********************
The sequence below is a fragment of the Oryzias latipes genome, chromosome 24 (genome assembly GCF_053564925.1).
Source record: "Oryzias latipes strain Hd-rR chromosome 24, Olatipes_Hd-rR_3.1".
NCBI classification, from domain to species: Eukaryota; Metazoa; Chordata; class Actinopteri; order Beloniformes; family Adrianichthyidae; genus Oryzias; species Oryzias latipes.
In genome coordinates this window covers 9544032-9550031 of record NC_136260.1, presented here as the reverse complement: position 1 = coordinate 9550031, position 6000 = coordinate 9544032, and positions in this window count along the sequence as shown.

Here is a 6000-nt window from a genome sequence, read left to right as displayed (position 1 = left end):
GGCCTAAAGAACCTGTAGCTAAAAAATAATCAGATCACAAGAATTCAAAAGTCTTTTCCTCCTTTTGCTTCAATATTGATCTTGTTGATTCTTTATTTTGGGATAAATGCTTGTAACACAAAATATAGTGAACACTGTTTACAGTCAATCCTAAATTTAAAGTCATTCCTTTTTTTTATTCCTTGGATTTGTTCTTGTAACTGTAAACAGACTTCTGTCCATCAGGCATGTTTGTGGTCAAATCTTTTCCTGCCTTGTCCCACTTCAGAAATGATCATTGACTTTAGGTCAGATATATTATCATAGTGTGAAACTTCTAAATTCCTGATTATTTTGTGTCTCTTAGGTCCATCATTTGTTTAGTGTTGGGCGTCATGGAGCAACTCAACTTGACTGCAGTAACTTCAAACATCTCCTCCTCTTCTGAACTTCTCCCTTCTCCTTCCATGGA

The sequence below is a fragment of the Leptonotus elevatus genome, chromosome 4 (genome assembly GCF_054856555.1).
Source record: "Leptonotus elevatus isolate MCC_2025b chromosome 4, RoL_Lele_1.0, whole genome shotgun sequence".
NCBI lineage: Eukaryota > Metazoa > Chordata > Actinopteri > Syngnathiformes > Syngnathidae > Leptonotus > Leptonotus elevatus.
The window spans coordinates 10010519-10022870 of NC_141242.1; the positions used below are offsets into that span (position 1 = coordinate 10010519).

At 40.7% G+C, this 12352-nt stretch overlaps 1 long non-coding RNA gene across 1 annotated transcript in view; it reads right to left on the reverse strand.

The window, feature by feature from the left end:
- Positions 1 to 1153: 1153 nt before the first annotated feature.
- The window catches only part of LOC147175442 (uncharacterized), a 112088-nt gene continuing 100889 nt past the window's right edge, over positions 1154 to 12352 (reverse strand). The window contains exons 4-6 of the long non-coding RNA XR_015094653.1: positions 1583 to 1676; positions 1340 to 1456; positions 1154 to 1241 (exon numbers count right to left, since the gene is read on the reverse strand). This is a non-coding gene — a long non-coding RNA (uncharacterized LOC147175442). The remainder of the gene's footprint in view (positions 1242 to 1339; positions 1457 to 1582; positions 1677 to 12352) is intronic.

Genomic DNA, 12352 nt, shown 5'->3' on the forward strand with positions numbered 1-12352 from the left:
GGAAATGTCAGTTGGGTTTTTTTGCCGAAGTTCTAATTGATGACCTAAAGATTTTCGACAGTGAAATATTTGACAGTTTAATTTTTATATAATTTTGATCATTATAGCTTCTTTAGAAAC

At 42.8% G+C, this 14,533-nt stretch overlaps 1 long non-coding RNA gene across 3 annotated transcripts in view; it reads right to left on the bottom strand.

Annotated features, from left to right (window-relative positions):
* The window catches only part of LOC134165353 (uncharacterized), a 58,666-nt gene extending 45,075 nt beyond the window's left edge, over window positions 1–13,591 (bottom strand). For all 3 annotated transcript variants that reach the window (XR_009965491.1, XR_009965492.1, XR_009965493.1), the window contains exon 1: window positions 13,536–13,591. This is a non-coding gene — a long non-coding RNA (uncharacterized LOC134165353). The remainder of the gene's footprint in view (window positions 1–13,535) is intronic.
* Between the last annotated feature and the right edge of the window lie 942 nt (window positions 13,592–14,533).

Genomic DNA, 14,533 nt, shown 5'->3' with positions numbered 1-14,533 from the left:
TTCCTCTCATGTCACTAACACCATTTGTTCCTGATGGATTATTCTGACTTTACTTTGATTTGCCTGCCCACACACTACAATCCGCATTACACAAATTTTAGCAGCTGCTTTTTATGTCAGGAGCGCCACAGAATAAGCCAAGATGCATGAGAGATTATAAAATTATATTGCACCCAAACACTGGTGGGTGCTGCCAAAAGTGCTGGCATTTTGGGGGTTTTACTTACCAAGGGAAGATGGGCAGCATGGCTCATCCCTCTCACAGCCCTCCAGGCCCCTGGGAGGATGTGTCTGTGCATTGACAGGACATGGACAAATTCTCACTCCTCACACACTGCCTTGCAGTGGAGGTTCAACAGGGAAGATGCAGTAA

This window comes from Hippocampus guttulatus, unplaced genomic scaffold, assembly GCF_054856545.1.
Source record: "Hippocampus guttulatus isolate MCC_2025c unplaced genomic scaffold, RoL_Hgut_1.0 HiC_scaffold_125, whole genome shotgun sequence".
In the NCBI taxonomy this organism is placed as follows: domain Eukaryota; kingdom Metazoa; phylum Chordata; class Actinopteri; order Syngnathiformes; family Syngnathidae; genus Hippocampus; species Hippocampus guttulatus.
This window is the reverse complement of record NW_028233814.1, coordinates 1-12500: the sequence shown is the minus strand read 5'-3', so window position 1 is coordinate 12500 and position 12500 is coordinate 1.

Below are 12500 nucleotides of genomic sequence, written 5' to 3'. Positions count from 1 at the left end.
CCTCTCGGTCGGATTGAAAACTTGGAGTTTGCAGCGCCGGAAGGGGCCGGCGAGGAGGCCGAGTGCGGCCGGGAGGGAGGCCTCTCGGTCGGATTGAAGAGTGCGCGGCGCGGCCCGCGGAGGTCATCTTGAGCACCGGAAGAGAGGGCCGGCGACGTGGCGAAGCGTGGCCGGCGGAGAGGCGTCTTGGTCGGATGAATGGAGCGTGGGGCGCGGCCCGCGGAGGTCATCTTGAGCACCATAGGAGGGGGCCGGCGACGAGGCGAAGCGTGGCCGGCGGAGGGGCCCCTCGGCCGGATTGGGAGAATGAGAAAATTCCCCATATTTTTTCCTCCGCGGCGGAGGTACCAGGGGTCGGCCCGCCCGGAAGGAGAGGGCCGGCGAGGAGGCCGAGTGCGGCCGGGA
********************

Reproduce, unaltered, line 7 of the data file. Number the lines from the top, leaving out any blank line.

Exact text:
The sequence below is a fragment of the Leptonotus elevatus genome, chromosome 4 (genome assembly GCF_054856555.1).